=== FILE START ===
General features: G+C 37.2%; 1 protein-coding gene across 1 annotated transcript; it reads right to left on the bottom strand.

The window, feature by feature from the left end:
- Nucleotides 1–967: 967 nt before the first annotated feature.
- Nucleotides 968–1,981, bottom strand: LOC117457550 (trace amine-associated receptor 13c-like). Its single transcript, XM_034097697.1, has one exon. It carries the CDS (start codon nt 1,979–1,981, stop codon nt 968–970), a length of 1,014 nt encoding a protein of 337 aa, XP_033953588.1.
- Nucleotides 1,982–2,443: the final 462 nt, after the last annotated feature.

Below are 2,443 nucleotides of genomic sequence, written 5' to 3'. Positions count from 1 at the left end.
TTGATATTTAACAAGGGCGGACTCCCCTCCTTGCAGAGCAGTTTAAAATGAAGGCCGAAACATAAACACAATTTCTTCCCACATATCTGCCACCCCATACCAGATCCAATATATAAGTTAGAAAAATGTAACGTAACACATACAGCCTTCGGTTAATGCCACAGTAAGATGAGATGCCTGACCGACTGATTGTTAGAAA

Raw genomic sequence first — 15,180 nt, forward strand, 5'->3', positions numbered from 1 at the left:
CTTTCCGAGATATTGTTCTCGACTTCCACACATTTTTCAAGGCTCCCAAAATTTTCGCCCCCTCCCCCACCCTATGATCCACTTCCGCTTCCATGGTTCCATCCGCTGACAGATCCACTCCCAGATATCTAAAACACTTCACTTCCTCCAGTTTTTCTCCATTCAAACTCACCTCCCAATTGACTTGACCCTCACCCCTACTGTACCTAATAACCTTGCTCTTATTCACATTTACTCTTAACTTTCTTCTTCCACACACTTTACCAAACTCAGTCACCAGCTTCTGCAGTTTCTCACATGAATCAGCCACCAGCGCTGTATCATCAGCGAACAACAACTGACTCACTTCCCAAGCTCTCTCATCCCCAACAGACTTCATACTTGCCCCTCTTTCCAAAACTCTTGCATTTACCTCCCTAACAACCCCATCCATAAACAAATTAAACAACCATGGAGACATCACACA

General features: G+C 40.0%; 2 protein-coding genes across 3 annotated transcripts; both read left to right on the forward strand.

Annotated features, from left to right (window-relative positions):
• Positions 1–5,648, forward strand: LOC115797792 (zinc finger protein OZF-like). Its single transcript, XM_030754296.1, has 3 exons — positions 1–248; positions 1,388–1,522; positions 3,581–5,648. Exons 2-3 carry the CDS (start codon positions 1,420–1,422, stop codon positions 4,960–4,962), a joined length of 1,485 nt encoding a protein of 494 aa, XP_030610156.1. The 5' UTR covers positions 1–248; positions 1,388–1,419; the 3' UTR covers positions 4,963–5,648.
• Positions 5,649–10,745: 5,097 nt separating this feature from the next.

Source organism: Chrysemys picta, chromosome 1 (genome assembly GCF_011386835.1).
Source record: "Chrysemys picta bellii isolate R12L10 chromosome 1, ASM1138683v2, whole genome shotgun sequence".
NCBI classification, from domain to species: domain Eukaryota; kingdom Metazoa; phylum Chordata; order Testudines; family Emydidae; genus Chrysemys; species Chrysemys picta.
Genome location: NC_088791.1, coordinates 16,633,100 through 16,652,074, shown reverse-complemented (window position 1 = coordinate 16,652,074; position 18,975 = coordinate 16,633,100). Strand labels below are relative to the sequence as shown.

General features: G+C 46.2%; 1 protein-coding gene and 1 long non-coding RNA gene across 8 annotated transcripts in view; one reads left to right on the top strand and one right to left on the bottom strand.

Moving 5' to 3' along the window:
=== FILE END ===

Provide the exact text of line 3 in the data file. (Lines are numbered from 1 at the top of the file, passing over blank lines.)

- Nucleotides 1–967: 967 nt before the first annotated feature.